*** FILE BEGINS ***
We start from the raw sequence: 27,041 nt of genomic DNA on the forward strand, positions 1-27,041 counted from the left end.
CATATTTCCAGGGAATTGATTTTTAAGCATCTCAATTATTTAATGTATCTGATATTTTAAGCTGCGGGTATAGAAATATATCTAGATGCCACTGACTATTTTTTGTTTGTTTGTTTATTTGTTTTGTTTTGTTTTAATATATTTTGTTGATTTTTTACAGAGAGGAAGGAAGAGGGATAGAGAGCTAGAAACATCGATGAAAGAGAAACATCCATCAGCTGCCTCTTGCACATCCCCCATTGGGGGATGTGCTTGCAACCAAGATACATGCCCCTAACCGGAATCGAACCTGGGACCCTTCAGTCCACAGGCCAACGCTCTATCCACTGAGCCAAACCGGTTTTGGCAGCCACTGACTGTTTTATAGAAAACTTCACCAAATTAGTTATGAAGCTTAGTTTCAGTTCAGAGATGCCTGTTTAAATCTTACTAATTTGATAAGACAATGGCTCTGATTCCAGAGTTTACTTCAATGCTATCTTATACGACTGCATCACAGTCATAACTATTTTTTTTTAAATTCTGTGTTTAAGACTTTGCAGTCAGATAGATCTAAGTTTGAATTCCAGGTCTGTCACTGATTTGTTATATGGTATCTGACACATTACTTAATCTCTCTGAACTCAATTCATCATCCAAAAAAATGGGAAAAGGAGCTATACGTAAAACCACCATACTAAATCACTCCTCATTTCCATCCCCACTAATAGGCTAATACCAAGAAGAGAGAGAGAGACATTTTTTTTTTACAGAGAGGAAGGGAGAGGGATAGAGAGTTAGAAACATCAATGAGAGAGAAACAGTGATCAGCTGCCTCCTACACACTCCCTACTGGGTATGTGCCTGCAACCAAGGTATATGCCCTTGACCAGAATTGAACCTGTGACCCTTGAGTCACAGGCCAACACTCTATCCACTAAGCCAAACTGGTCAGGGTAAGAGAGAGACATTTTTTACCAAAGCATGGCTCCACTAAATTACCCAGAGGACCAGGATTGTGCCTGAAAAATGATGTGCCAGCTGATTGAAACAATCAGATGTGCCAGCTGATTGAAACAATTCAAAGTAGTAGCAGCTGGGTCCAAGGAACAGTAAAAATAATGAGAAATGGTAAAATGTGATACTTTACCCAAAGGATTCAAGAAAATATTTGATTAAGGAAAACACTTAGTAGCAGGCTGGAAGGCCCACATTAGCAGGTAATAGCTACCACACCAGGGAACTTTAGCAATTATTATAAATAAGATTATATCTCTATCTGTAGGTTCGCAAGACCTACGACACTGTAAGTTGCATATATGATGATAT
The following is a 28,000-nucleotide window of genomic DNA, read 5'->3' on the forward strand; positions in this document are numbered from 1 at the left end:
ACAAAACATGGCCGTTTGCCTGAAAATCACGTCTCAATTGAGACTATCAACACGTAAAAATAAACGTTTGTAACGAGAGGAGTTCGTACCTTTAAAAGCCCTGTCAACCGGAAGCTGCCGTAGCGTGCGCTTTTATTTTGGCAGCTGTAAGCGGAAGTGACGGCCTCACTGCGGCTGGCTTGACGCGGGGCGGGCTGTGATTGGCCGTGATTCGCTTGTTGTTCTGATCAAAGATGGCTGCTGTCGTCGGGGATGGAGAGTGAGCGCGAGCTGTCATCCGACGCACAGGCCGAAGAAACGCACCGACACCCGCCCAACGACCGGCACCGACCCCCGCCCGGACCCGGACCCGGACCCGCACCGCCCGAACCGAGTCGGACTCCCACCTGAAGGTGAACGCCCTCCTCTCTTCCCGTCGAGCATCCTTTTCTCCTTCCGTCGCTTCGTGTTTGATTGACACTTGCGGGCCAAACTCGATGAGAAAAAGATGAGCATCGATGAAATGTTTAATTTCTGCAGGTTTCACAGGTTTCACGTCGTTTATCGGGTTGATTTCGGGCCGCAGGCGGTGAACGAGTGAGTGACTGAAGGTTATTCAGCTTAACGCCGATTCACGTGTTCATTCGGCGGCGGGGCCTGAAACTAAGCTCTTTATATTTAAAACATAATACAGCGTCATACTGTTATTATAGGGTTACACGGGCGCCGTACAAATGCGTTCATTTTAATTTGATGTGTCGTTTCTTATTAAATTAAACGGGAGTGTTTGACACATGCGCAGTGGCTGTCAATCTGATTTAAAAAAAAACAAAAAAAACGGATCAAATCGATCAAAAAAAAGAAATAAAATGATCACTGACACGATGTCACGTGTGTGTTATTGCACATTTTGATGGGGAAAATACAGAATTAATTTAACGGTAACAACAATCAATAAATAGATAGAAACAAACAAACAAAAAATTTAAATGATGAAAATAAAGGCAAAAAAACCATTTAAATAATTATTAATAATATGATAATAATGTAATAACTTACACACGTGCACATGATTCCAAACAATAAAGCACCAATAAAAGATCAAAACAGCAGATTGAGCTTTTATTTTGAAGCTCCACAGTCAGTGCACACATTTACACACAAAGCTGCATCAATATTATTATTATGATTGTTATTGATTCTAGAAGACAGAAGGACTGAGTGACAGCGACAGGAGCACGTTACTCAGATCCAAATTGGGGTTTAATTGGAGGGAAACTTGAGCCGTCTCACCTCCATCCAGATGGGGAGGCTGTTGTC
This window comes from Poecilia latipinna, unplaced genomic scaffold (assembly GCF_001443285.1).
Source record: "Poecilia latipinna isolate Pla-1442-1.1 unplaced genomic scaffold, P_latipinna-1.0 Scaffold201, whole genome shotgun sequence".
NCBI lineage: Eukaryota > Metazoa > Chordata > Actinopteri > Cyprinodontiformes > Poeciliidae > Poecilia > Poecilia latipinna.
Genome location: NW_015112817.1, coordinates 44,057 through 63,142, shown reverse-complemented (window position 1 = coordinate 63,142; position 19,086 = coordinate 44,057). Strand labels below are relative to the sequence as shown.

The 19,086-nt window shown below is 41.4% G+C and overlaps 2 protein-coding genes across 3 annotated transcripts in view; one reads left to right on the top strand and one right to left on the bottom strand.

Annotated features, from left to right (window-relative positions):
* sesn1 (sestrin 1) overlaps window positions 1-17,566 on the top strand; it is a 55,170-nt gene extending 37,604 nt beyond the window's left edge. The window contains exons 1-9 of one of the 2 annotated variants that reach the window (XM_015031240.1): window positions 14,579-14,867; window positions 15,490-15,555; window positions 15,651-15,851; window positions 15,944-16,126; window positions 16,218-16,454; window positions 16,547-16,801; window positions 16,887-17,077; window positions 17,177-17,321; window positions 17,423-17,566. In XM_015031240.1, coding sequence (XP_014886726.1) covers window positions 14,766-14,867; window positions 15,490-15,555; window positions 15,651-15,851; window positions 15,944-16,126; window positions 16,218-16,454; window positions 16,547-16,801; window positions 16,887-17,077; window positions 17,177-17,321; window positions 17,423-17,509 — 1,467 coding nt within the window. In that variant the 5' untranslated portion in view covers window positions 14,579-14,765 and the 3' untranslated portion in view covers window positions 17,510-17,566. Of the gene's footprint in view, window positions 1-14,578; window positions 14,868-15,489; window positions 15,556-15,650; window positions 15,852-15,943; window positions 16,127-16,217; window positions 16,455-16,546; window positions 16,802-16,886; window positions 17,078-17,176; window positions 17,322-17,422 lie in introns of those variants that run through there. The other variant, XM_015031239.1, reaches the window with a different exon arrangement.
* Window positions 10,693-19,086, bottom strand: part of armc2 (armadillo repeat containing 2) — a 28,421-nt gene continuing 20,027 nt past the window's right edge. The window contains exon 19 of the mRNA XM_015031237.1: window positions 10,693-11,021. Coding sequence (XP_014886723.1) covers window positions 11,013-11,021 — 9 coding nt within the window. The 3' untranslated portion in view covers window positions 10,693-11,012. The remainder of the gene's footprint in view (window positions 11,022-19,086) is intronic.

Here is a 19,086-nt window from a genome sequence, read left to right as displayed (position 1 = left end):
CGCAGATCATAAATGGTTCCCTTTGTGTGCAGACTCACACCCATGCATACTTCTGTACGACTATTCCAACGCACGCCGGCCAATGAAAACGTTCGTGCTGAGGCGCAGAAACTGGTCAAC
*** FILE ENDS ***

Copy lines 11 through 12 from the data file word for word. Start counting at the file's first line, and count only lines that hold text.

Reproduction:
* sesn1 (sestrin 1) overlaps window positions 1-17,566 on the top strand; it is a 55,170-nt gene extending 37,604 nt beyond the window's left edge. The window contains exons 1-9 of one of the 2 annotated variants that reach the window (XM_015031240.1): window positions 14,579-14,867; window positions 15,490-15,555; window positions 15,651-15,851; window positions 15,944-16,126; window positions 16,218-16,454; window positions 16,547-16,801; window positions 16,887-17,077; window positions 17,177-17,321; window positions 17,423-17,566. In XM_015031240.1, coding sequence (XP_014886726.1) covers window positions 14,766-14,867; window positions 15,490-15,555; window positions 15,651-15,851; window positions 15,944-16,126; window positions 16,218-16,454; window positions 16,547-16,801; window positions 16,887-17,077; window positions 17,177-17,321; window positions 17,423-17,509 — 1,467 coding nt within the window. In that variant the 5' untranslated portion in view covers window positions 14,579-14,765 and the 3' untranslated portion in view covers window positions 17,510-17,566. Of the gene's footprint in view, window positions 1-14,578; window positions 14,868-15,489; window positions 15,556-15,650; window positions 15,852-15,943; window positions 16,127-16,217; window positions 16,455-16,546; window positions 16,802-16,886; window positions 17,078-17,176; window positions 17,322-17,422 lie in introns of those variants that run through there. The other variant, XM_015031239.1, reaches the window with a different exon arrangement.
* Window positions 10,693-19,086, bottom strand: part of armc2 (armadillo repeat containing 2) — a 28,421-nt gene continuing 20,027 nt past the window's right edge. The window contains exon 19 of the mRNA XM_015031237.1: window positions 10,693-11,021. Coding sequence (XP_014886723.1) covers window positions 11,013-11,021 — 9 coding nt within the window. The 3' untranslated portion in view covers window positions 10,693-11,012. The remainder of the gene's footprint in view (window positions 11,022-19,086) is intronic.